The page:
In 1940, the administration of French Polynesia recognised the Free French Forces and many Polynesians served in World War II. Unknown at the time to the French and Polynesians, the Konoe Cabinet in Imperial Japan on 16 September 1940 included French Polynesia among the many territories which were to become Japanese possessions, as part of the "Eastern Pacific Government-General" in the post-war world.[15] However, in the course of the war in the Pacific the Japanese were not able to launch an actual invasion of the French islands.
Snorkeling in Bora BoraBora Bora reefAcross the lagoon from Mount Otemanu, Bora BoraMeeting the localsBora Bora below the surfaceArrival in Bora BoraShopping in VaitapeFour Seasons Resort Bora BoraTurtle Sanctuary at Le Meridien Bora Bora Bora Bora, jetskiingBora Bora Dinner at Villa MahanaHammock timeBora Bora, sunset diningBora Bora 4x4 adventureBora BoraBora Bora Pearl Beach Resort & Spa, Aerial ViewSofitel Bora Bora Private IslandAlone time at Motu Tapu, Hilton Bora Bora Nui's private motuFire Dancers at the InterContinental Bora Bora Le Moana Snorkeling in Bora BoraBora Bora reef
I haven’t had the best of luck with bicycles when I travel, so it was a surprise that I grew to embrace them in French Polynesia. Like the island time I mentioned above, cycling slows you down, chills you out and ensures you don’t miss anything. I was always moving slow enough that the locals could call out to me as I passed, I was able to stop every few metres to snap a photo of a colourful flower or deserted beach, and the roads were well-paved, so it wasn’t painful to ride.
I haven’t had the best of luck with bicycles when I travel, so it was a surprise that I grew to embrace them in French Polynesia. Like the island time I mentioned above, cycling slows you down, chills you out and ensures you don’t miss anything. I was always moving slow enough that the locals could call out to me as I passed, I was able to stop every few metres to snap a photo of a colourful flower or deserted beach, and the roads were well-paved, so it wasn’t painful to ride.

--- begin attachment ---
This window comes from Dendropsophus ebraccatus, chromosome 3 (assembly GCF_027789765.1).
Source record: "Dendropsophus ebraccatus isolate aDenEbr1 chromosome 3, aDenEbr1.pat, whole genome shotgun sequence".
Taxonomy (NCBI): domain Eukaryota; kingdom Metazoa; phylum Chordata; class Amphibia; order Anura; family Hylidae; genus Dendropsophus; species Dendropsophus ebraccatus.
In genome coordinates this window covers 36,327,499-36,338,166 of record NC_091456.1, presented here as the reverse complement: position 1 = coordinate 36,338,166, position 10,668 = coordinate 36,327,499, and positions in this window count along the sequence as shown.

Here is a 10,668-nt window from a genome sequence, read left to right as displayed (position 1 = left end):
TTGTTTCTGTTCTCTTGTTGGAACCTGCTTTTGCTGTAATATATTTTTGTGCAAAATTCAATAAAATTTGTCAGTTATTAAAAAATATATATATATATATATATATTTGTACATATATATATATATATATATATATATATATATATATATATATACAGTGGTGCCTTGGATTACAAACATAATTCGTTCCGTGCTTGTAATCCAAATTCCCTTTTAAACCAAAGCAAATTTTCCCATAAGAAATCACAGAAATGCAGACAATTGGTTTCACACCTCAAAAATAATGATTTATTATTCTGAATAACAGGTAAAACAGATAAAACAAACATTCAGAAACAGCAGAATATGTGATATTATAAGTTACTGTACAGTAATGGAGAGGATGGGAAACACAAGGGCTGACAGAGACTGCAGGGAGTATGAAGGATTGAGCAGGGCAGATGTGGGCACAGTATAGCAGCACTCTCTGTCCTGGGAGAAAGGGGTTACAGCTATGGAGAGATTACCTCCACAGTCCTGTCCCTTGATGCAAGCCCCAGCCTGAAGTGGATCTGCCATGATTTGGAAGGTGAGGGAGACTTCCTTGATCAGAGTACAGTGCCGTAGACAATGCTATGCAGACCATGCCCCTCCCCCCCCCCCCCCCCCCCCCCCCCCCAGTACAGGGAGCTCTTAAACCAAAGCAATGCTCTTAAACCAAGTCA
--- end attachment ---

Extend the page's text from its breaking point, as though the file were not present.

Papeete is a vibrant and multicultural city with busy boulevards and a bustling harbor. The downtown municipal market, Le Marché, is an exciting place to purchase all things Tahiti including vanilla beans, monoi oil and colorful pareos. Just down the street at Le Centre Vaima is the Robert Wan Pearl Museum, which is a great place to start if you're hoping to purchase a Tahitian black pearl during your stay. To live like a local, head to Vai'ete Square after sunset. This waterfront promenade comes to life at night when gourmet food trucks, Les Roulottes, open their windows to serve a range of affordable meals including Chinese food, French crépes, steak frites, fresh fish and pizza. 

In between the visits of Bougainville and Cook, in December 1768, a war of succession amongst the Tahiti's clans took place for who would assume the role of paramount chief. Tutaha's Pare-'Arue army allied with Vehiatua's Tai'arapu army, Pohuetea's Puna'auia army, To'ofa's Paea army, and Tepau-i-ahura'i (Tepau) of Fa'a'a, to defeat Amo and Purea in Papara. The warriors, women and children of Papara were massacred, while their houses, gardens, crops and livestock destroyed. Even the Mahaiatea marae was ransacked, while Amo, Purea, Tupaia and Teri'irere fled into the mountains. Vehiatua built a wall of skulls (Te-ahu-upo'o) at his Tai'arapu marae from his war trophies.[11]:134–140,144–145,196